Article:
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Tackling the tiger - how to overcome negative thinking

Have you ever noticed how your brain likes to remember the bad things that happened?

This usually seems to be at about 3am - sound familiar? Your brain will remind you that someone said something bad, or of that time you think you made an idiot of yourself.

Why does this happen? Well, we have something called the negativity bias part of our brain that is programmed to focus on the bad stuff over the good stuff. The reason it does that is because it's a really effective survival strategy.

What’s going on in your brain

The primary purpose of our brain is to keep us alive. So it will remember information that it perceives as pertinent to keeping us alive over any other information.

If we take this back to primitive times, imagine you came out of your cave one day and there was a rustle in the bushes and a sabre-toothed tiger jumped out at you. The next time you leave your cave and there's a rustle in the bushes you’re going to think: ‘That could be a sabre-toothed tiger’. This would happen even if the chances are that on every other occasion the noise was a rabbit or a mouse or just a breeze. Your brain learned that this could be dangerous, so it keeps you away from it.

Why this matters today

The problem is that our brain is programmed to do that with any stressor, anything we perceive as negative. This is the negativity bias in action. What it means in effect is that our brain overplays any negative encounter.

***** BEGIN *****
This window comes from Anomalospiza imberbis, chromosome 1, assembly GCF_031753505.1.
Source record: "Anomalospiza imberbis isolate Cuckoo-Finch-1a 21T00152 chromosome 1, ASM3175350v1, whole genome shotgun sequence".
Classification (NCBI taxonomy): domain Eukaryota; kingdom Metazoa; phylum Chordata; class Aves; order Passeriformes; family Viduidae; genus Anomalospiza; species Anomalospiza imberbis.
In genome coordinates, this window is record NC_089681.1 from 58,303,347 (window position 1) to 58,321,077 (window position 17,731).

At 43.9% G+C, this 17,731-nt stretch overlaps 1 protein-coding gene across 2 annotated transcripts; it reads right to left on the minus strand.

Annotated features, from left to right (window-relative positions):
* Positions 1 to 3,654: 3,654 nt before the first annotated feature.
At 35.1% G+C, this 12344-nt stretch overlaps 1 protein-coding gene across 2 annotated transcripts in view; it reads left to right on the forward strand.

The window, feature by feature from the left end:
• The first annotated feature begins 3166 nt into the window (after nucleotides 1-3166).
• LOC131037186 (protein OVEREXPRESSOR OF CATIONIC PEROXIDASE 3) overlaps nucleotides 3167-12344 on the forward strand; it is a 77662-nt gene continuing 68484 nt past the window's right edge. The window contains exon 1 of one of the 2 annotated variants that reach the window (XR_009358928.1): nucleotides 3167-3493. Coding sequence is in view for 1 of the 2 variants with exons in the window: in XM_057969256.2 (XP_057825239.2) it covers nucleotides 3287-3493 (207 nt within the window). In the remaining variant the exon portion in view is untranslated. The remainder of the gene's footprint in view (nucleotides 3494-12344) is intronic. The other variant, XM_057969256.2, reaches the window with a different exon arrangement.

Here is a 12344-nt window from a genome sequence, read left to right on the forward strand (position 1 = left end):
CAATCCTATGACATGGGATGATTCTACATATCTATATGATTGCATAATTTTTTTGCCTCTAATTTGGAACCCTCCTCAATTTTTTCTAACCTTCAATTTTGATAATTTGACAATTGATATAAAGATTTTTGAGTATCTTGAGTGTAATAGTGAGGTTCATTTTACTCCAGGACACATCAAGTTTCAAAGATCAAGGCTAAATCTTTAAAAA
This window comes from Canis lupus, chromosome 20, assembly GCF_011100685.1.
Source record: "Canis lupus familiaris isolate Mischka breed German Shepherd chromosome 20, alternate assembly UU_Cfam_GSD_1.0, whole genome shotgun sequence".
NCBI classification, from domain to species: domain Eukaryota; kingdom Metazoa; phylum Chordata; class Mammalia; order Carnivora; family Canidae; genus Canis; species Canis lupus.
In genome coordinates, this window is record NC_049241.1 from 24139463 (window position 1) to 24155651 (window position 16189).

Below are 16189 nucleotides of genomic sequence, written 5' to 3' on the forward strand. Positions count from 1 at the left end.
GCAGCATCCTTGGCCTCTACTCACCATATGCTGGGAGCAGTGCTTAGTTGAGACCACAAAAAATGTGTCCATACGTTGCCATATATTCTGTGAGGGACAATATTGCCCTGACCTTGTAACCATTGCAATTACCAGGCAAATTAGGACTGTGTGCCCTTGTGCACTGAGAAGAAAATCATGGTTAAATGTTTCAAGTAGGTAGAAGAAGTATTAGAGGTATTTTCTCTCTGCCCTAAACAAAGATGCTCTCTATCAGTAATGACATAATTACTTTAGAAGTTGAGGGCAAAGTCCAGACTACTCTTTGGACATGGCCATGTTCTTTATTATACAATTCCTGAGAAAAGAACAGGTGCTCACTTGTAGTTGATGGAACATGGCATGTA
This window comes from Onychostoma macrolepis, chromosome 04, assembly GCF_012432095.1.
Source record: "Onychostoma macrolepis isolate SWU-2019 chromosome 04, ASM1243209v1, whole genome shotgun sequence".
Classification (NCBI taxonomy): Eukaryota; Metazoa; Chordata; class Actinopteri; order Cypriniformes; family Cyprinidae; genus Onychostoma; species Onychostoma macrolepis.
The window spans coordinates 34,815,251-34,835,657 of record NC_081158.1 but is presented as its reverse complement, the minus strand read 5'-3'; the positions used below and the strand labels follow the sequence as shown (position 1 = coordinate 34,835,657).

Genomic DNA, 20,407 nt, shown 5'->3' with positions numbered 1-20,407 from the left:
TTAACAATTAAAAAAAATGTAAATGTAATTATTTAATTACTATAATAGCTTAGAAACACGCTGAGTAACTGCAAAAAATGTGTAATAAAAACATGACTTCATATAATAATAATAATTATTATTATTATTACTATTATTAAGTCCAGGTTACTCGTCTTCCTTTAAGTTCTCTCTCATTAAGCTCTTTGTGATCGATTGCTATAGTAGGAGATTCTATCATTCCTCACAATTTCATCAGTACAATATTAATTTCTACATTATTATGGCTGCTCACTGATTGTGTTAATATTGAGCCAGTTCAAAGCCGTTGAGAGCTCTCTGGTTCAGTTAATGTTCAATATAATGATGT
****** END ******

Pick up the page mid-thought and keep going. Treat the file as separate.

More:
Imagine you’ve had several job interviews over the course of your working life. Generally you’ve done alright in them. And then you went to a job interview and you forgot everything you had prepared and came out feeling that you made a fool of yourself. Your brain is going to translate that into such a negative experience that it's going to tell you: ‘Don't go for job interviews again’. It overplays the danger involved to try to keep you safe.

When we become aware of this we can start to look at those thoughts rationally and understand what’s going on in our brains. We can begin to see that these thoughts are not facts, and be able to recognise when those thoughts are actually not helping us.

Beam Development & Training supports clients from large corporates to freelancers with wellbeing. We offer a range of workplace wellbeing packages, from fully-bespoke programmes delivered in-house, to our eLearning Wellbeing Library featuring a full range of on-demand workshops and courses - all featuring a range of learning styles.

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